Wednesday, June 8, 2016

Houston, you ain't the only one with a problem...

You could pretty much substitute Dallas, Fort Worth or any other major Texas city and have the same story.   Remember that old line we've used at least a thousand times, Nothing was ever done, it just got worse.

Some of you might want to start paying attention. You really can't afford not to.

Kudos to Kriston Capps for pointing out the obvious.  If our elected officials know it's an issue and do nothing, WHO is holding them accountable?

In Texas, Toll Roads or Flood Preparedness?

Almost a year ago to the date, CityLab reported on the worst flooding to hit Central Texas in 30 years (whomping Austin and San Antonio, but also reaching Houston). A year later, the Brazos River is now surging to its highest water mark in more than a century, promising even more flooding in Houston, just weeks after the last severe storms and deadly floods saturated the area.

Texas needs to start taking flood management at least as seriously as it takes highway construction (and it needs to stop spending so much on sprawl-enabling highways). It is too late to unroll the Grand Parkway and other initiatives that have taken precedence over flood management in the Lone Star State. But it isn’t too late for Texas to take storms seriously. They will keep coming.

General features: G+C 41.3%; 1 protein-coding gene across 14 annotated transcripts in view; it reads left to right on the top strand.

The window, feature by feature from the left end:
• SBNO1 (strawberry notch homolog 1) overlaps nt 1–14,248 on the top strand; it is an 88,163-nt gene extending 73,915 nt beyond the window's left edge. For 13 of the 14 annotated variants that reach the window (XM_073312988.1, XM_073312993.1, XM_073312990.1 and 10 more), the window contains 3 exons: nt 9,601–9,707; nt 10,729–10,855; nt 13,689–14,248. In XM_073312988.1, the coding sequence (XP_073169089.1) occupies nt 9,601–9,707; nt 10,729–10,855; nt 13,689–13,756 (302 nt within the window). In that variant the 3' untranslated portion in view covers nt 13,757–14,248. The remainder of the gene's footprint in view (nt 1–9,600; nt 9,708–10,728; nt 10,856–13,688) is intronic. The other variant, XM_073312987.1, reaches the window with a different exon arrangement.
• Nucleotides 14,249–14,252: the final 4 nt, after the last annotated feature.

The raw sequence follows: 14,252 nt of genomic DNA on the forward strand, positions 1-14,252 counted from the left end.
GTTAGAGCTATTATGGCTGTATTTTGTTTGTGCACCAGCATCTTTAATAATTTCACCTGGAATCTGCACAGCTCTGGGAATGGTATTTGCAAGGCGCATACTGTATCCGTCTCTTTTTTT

Develop a statewide flood infrastructure plan, already!

Texas got dinged by the American Society of Civil Engineers in 2013. The group gave the state a “D” for flood control as part of its infrastructure report cards (a program the ASCE should resume). Texas lacks a statewide floodplain management plan, and does not participate (as a state) in the National Flood Insurance Program, despite the fact that Texas typically leads the nation in terms of dollars paid out for flood claims.

The state’s failure to take precautions is costly in both blood and treasure.Eight people were found dead in Houston after April’s historic floods, which caused more than $5 billion in damage and flooded more than 1,000 homes. Frankly, the U.S. deserves a national strategic framework for destructive floods. But at a bare minimum, Texas needs to get in the game.   

“By allowing so many wetlands to be turned into subdivisions, we're not just kicking them to the curb; we're turning them into curbs,” writes Jennifer Lorenz, the former executive director of the Bayou Land Conservancy.

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